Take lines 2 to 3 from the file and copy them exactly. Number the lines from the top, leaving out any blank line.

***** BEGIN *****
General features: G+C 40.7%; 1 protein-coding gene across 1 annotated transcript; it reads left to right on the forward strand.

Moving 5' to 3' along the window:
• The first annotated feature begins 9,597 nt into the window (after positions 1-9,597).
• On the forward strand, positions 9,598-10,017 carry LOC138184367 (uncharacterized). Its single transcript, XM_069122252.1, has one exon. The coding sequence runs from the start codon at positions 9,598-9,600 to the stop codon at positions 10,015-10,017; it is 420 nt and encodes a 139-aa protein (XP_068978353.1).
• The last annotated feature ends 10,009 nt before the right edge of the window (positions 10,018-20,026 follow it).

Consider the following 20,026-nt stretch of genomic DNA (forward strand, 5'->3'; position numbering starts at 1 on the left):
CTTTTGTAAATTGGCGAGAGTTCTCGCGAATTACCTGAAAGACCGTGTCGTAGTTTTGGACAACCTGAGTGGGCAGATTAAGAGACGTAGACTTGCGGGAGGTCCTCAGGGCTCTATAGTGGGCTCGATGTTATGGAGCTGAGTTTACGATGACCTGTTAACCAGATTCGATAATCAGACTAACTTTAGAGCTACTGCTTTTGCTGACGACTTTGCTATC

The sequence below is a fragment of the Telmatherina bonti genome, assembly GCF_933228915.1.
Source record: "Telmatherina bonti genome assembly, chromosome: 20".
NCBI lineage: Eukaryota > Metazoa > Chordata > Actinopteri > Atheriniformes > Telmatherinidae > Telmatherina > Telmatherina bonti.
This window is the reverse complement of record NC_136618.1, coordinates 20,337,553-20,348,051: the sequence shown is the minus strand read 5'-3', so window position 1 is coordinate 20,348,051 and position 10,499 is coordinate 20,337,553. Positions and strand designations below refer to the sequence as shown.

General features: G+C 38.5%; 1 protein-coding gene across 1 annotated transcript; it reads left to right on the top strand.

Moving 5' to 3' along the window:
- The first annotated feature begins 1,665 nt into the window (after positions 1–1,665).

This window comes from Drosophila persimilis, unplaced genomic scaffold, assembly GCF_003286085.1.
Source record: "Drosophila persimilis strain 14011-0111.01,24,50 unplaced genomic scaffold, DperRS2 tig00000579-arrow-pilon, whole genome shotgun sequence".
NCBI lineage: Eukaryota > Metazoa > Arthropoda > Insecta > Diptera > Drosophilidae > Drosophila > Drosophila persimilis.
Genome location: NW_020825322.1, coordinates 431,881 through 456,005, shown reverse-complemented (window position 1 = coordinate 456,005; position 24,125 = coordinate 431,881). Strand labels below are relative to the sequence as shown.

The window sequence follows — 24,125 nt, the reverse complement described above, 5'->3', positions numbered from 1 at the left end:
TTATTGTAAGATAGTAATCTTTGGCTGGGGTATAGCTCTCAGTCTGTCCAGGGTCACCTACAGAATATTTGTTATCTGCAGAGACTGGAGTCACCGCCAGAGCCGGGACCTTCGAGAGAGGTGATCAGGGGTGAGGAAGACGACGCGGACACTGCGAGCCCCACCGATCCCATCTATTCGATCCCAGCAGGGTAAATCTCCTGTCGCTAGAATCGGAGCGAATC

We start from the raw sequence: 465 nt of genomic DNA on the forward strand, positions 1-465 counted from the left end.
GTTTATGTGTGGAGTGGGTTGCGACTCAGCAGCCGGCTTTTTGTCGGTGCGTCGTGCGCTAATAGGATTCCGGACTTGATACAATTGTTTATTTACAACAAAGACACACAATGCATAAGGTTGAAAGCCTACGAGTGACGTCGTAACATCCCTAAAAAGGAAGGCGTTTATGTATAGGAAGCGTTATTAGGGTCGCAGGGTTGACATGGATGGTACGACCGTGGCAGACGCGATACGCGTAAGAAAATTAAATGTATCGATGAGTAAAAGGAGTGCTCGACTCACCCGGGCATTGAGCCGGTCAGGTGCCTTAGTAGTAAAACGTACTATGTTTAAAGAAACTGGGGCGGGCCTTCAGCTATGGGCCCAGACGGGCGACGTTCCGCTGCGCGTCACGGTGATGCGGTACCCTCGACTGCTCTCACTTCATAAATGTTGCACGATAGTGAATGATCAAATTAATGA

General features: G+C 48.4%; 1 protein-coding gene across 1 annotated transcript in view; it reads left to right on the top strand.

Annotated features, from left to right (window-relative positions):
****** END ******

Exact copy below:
Moving 5' to 3' along the window:
• The first annotated feature begins 9,597 nt into the window (after positions 1-9,597).